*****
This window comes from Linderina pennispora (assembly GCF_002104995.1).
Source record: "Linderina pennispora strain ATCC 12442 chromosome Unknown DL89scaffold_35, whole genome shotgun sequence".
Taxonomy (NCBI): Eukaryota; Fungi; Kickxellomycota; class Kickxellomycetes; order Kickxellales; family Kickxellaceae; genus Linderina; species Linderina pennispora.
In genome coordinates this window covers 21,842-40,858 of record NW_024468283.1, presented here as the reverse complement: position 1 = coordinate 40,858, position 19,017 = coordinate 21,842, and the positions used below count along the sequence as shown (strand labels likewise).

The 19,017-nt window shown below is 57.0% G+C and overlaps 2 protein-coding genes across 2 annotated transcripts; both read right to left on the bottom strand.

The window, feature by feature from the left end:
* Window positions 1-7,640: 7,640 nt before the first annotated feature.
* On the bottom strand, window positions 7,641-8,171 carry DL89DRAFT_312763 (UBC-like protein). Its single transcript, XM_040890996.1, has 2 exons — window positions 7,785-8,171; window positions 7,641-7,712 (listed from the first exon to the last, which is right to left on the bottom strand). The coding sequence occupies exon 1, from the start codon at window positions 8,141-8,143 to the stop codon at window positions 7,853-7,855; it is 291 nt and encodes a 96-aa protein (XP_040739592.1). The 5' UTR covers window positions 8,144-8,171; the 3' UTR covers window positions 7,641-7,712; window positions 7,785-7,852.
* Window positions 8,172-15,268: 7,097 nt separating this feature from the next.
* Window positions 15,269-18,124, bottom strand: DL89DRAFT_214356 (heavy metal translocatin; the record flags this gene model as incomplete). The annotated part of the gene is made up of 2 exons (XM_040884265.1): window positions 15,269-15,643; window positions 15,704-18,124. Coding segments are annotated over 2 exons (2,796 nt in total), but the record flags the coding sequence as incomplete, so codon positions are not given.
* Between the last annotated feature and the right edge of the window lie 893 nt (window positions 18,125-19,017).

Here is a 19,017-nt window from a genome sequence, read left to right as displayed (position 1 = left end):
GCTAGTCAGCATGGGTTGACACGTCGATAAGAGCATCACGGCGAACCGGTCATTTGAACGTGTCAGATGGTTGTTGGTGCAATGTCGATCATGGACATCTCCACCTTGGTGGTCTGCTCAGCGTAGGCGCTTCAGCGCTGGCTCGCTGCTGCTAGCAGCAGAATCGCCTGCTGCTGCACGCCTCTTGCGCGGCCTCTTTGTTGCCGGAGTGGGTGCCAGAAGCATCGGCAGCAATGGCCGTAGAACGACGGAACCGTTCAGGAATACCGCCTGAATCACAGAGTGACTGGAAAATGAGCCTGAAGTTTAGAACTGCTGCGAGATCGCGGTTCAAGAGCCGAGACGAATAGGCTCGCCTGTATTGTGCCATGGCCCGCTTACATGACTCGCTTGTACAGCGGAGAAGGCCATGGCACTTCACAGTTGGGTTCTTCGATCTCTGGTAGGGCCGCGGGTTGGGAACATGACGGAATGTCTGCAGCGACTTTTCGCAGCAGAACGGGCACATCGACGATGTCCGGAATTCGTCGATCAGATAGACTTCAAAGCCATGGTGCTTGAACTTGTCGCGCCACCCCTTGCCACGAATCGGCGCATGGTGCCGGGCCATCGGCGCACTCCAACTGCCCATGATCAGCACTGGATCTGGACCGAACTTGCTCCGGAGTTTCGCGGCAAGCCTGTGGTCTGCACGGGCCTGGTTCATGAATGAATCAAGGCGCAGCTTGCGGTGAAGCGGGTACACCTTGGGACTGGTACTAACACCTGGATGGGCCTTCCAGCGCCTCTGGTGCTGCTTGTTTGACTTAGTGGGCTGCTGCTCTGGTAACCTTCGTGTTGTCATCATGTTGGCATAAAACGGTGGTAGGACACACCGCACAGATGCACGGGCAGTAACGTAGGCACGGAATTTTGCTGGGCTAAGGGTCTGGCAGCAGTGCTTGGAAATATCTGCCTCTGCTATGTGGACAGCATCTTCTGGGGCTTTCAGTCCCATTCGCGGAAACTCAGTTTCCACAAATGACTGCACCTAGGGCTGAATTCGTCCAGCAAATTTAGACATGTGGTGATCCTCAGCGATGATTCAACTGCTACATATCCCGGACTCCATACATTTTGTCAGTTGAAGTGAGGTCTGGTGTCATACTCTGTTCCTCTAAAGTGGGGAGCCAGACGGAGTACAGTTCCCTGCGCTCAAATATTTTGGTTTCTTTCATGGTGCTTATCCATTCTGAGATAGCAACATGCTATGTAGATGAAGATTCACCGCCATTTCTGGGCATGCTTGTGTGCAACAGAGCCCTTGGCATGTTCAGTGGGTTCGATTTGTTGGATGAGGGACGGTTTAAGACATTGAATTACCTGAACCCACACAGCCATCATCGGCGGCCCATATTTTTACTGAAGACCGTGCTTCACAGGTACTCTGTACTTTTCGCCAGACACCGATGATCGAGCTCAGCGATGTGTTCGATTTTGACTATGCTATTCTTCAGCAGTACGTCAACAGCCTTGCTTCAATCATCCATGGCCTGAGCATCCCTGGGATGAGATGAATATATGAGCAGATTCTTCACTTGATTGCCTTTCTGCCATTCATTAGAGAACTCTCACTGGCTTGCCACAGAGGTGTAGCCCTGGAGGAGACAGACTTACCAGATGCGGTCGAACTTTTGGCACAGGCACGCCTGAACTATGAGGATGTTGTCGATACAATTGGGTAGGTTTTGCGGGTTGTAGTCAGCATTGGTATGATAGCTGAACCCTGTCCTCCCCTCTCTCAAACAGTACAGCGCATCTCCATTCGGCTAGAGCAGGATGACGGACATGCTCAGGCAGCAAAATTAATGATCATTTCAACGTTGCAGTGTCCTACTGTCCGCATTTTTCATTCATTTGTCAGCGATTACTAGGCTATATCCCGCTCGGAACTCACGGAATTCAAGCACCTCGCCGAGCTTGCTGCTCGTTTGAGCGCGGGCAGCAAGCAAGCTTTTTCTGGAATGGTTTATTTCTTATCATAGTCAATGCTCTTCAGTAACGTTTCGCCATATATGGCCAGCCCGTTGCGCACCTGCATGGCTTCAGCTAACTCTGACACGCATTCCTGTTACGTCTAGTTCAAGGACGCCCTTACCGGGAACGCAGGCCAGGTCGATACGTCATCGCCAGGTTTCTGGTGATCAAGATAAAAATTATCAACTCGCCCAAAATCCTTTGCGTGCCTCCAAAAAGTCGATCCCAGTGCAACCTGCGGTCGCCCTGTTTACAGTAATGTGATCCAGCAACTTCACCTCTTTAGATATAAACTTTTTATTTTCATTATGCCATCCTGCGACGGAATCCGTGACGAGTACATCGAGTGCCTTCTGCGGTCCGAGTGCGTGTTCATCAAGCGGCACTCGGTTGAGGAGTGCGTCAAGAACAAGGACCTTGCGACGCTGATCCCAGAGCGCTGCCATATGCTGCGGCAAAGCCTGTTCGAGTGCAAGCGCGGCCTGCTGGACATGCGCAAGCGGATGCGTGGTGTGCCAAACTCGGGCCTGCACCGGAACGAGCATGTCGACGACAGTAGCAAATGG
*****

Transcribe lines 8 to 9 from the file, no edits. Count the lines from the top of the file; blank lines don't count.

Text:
* On the bottom strand, window positions 7,641-8,171 carry DL89DRAFT_312763 (UBC-like protein). Its single transcript, XM_040890996.1, has 2 exons — window positions 7,785-8,171; window positions 7,641-7,712 (listed from the first exon to the last, which is right to left on the bottom strand). The coding sequence occupies exon 1, from the start codon at window positions 8,141-8,143 to the stop codon at window positions 7,853-7,855; it is 291 nt and encodes a 96-aa protein (XP_040739592.1). The 5' UTR covers window positions 8,144-8,171; the 3' UTR covers window positions 7,641-7,712; window positions 7,785-7,852.
* Window positions 8,172-15,268: 7,097 nt separating this feature from the next.